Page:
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Canadian Urbanism Uncovered

Regent Park Revitalization: A Progress Report by Spacing


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Beginning this week, Toronto Community Housing Corp. (TCHC) and Tridel formally commence a public consultation process that marks the beginning of the final two phases of the Regent Park revitalization — a stretch extending east along the south side of Gerrard Street between Parliament and River streets. Once finished, it will mark the completion of the redevelopment of one of the largest public housing complexes in Canada.

According to the project’s new website, the re-zoning application, site plan applications and building permit issuances will take over three years. The first virtual consultation session will take place tomorrow at 6:30pm. TCHC and Tridel (selected as the new development partner following a tendering process in 2019-2020) are expected to be seeking increased densities for phases 4 and 5, which will include a mix of public, affordable and market units.

To provide context for what’s coming next, Spacing, in partnership with the Metcalf Foundation and the University of Toronto, is releasing today a detailed examination of the revitalization to date. The project, which traces back to resident demands for improved housing in the late 1990s, was first approved in 2002, with re-development beginning in 2006.

Built in the late 1940s and 1950s, the 69-acre public housing project was originally intended to replace an enclave of rundown rowhouses considered by the city to be a slum. Over the years, the combination of neglect, crime, systemic racism, media stigmatization and antagonistic treatment by Toronto Police isolated Regent Park’s residents. But grassroots community organizations pushed for improvements, setting in motion a project that has cost over $1.5 billion to date. Originally, the revitalization was meant to be self-financing, with sales of new market units covering the cost of replacing TCHC’s subsidized apartments. But delays and flaws in the business model have led to shortfalls that the City must cover.

In partnership with the City and TCHC, the project’s first developer, Daniels Corp., set out to create an inclusive mixed-income community fitted out with new public amenities, retail and improved connections to the rest of the downtown’s east side. While the new Regent Park includes all of these features, the project has been dogged by politics, delays, bureaucratic uncertainty, and a shifting policy environment. TCHC initially asked Daniels to carry out the whole venture, but the City decided to re-tender the final two phases in 2018, with Tridel selected as the winner in December, 2020.

The 47-page report — download the PDF — and an accompanying Community Resource Library hosted by U of T Libraries, examines several aspects of the project to date, including built form, social development, community benefits and the broader housing policy environment. The project team includes Shauna Brail, associate professor at U of T Mississauga’s Institute for Innovation and Management; John Lorinc, Spacing senior editor; Keisha St. Louis-McBurnie, urban planner; and Lena Sanz Tover, urban planner.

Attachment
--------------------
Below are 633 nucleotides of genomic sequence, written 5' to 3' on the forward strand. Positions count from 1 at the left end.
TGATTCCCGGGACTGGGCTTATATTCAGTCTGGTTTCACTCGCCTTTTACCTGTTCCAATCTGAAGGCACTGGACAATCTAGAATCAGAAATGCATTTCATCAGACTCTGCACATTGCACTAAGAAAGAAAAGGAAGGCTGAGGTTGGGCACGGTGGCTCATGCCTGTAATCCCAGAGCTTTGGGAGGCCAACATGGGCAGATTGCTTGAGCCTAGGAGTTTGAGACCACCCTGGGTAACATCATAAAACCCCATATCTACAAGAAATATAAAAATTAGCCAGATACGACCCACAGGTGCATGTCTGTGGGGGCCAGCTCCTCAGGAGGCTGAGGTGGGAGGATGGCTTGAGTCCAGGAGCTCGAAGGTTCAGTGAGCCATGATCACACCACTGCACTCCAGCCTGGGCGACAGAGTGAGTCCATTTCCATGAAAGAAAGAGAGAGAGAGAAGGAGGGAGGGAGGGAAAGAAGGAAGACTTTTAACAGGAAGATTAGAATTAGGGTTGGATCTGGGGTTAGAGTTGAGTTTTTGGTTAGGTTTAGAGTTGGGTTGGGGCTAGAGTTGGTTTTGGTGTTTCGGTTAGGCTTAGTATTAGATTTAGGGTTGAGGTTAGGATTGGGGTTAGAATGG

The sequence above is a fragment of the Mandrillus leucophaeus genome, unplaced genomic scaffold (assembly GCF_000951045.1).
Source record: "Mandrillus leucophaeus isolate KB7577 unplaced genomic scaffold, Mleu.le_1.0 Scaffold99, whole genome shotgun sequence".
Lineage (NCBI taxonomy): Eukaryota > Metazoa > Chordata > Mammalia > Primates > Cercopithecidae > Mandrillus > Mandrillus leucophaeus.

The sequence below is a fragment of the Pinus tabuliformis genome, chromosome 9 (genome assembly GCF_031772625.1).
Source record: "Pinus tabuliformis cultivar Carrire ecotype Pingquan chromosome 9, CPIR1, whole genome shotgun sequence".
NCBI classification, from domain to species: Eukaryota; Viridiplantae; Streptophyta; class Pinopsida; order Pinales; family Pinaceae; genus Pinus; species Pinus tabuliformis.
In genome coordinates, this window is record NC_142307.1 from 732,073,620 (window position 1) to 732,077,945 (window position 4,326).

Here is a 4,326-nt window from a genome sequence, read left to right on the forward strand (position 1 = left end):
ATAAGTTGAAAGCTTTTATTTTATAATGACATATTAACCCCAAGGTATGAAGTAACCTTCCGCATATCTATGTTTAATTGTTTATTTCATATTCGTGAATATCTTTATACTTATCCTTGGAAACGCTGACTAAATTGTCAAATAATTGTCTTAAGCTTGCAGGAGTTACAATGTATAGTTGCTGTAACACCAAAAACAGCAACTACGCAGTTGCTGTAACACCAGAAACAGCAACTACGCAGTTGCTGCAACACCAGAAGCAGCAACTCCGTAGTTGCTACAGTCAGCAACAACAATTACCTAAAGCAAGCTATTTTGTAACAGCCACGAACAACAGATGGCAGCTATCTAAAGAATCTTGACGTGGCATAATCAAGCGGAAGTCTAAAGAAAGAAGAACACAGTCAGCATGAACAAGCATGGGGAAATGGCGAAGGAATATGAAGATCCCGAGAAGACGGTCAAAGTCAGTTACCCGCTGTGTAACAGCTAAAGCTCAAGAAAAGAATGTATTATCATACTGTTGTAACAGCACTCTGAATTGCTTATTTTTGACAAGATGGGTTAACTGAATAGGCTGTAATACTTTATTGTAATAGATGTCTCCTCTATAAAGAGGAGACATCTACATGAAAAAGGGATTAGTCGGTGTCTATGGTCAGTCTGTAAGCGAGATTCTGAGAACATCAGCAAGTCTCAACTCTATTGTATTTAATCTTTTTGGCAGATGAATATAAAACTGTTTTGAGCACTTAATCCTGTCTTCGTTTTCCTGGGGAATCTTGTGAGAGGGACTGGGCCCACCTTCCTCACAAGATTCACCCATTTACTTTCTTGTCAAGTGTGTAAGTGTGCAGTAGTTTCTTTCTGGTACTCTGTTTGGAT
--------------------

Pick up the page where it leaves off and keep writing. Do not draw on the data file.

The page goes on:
The project team was supported by a community advisory committee, which included both residents and representatives of local agencies. The report itself draws on publicly available staff reports and other official data sources, previously published academic research on Regent Park, and confidential interviews with 23 Regent Park residents (both TCHC and market housing), local social service agency representatives, and officials with TCHC, Daniels, the City of Toronto and development firms. The research was conducted with approval from the University of Toronto’s Research Ethics Board.

Members of the advisory committee and two U of T reviewers generously provided critical feedback on preliminary drafts. Lorinc, who served as the writer, assumes responsibility for any factual errors in the final version.

Correction: An earlier version contained inaccurate information about The Daniels Corporation’s response to the RFP for phases 4 & 5. It has been removed.



  1. This report, welcome as it may be for the detail, omits a huge piece of history that is currently playing out. A simple word search for the words “food” “agriculture” (as in “urban agriculture”) and “greenhouse” produced NO results. I happen to recall that Regent Park was at one time touted as an Urban Agriculture Hub in the making, and the greenhouse/community gardens were to serve that vision. Regent Park gardeners raised food for their families for generations, around the buildings, and that can still be seen today in the legacy areas of Phases 4 & 5. There were over 500 family allotments in RP, now reduced to less than 200. The greenhouse and community gardens were to make up for that loss. That story needs to be told, still.

  2. Sunday: this is a report on the revitalization development of Regent Park, not on your specific pet project. Yes, those elements are important our lives and those in RP, but what you’re asking for (or expecting) is a Crown inquiry that examines every detail, which this isn’t.

    By being agro about the one topic that is missing instead of recognizing the value of all the topic covered you’re doing a disservice to your own cause.

  3. Precisely because so much IS covered in the report – and the urban agriculture piece so completely disappeared, that I commented. My “cause” has already been disserviced. But you’re right, there is a lot covered and it’s good to have.